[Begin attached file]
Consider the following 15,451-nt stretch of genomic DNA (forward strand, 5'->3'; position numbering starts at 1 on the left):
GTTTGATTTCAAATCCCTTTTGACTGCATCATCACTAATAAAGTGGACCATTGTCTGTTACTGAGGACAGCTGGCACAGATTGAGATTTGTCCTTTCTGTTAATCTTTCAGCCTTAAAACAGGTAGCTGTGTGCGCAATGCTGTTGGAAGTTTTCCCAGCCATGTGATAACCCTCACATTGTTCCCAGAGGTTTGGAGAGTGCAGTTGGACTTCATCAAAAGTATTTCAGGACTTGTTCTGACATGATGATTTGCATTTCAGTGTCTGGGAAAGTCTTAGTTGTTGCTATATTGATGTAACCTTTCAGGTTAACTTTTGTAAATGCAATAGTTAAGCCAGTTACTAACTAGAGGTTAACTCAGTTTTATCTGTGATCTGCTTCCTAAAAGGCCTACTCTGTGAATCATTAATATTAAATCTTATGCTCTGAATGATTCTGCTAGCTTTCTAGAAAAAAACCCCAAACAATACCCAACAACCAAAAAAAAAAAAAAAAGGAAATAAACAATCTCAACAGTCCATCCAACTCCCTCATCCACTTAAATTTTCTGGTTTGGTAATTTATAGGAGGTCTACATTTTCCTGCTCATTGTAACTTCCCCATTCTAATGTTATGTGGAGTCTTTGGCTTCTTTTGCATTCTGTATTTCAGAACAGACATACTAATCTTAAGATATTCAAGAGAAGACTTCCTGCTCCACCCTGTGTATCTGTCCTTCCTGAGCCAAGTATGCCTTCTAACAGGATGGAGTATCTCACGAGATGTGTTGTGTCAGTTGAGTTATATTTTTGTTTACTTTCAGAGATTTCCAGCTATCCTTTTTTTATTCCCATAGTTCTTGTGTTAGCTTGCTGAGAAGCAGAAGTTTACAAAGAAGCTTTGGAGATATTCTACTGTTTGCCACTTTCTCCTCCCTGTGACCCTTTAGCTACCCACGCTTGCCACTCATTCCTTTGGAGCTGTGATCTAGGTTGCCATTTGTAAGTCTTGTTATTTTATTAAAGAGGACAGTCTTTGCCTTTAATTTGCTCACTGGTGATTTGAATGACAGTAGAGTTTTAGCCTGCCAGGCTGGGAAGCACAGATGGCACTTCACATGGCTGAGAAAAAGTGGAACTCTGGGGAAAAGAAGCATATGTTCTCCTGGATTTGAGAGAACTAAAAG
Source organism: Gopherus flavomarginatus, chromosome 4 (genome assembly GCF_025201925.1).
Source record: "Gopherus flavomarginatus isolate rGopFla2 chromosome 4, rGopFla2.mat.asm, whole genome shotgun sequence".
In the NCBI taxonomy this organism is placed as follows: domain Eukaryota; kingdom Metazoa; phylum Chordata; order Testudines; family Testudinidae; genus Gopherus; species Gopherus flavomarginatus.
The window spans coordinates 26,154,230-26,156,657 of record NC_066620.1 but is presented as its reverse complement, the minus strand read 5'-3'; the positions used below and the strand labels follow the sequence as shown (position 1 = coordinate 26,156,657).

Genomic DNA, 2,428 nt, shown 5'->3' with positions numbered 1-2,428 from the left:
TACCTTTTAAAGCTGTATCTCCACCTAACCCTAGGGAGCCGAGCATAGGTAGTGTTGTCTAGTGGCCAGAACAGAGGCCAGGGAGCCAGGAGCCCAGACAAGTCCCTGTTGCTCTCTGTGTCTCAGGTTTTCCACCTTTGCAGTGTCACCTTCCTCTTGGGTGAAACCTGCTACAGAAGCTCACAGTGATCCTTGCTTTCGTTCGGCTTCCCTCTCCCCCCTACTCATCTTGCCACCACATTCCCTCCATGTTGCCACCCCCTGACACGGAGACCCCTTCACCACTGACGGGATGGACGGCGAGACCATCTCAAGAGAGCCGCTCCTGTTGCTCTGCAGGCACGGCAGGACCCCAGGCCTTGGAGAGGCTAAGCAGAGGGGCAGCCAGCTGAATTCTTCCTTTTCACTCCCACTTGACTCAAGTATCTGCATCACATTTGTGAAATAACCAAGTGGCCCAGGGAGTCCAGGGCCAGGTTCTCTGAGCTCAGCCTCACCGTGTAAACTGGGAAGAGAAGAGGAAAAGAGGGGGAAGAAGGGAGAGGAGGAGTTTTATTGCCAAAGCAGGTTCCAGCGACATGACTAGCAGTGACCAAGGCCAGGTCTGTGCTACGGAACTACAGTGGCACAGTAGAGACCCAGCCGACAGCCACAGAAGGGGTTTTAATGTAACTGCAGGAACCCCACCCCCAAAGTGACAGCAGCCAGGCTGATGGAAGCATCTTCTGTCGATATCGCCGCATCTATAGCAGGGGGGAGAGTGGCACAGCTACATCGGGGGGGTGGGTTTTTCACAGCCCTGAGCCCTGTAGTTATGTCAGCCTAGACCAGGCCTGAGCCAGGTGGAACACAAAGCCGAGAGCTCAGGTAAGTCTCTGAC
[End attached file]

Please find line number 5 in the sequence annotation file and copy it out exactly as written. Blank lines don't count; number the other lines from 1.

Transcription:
In the NCBI taxonomy this organism is placed as follows: domain Eukaryota; kingdom Metazoa; phylum Chordata; order Testudines; family Testudinidae; genus Gopherus; species Gopherus flavomarginatus.